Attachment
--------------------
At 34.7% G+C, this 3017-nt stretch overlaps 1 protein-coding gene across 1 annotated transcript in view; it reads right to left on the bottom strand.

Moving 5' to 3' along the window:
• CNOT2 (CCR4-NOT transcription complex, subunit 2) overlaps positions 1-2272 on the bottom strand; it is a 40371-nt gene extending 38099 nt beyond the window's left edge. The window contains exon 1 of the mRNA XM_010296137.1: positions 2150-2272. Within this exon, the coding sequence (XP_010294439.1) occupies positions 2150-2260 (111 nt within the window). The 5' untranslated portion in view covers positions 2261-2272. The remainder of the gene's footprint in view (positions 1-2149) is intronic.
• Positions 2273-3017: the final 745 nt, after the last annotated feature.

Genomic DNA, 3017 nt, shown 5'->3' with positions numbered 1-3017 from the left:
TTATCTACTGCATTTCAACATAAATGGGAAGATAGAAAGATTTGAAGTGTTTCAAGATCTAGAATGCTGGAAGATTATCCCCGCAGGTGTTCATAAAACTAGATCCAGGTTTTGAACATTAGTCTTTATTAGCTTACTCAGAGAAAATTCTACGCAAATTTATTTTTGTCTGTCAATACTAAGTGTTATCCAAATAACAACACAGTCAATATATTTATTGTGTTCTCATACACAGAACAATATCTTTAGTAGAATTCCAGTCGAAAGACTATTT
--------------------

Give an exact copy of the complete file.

At 34.7% G+C, this 3017-nt stretch overlaps 1 protein-coding gene across 1 annotated transcript in view; it reads right to left on the bottom strand.

Moving 5' to 3' along the window:
• CNOT2 (CCR4-NOT transcription complex, subunit 2) overlaps positions 1-2272 on the bottom strand; it is a 40371-nt gene extending 38099 nt beyond the window's left edge. The window contains exon 1 of the mRNA XM_010296137.1: positions 2150-2272. Within this exon, the coding sequence (XP_010294439.1) occupies positions 2150-2260 (111 nt within the window). The 5' untranslated portion in view covers positions 2261-2272. The remainder of the gene's footprint in view (positions 1-2149) is intronic.
• Positions 2273-3017: the final 745 nt, after the last annotated feature.

Genomic DNA, 3017 nt, shown 5'->3' with positions numbered 1-3017 from the left:
TTATCTACTGCATTTCAACATAAATGGGAAGATAGAAAGATTTGAAGTGTTTCAAGATCTAGAATGCTGGAAGATTATCCCCGCAGGTGTTCATAAAACTAGATCCAGGTTTTGAACATTAGTCTTTATTAGCTTACTCAGAGAAAATTCTACGCAAATTTATTTTTGTCTGTCAATACTAAGTGTTATCCAAATAACAACACAGTCAATATATTTATTGTGTTCTCATACACAGAACAATATCTTTAGTAGAATTCCAGTCGAAAGACTATTT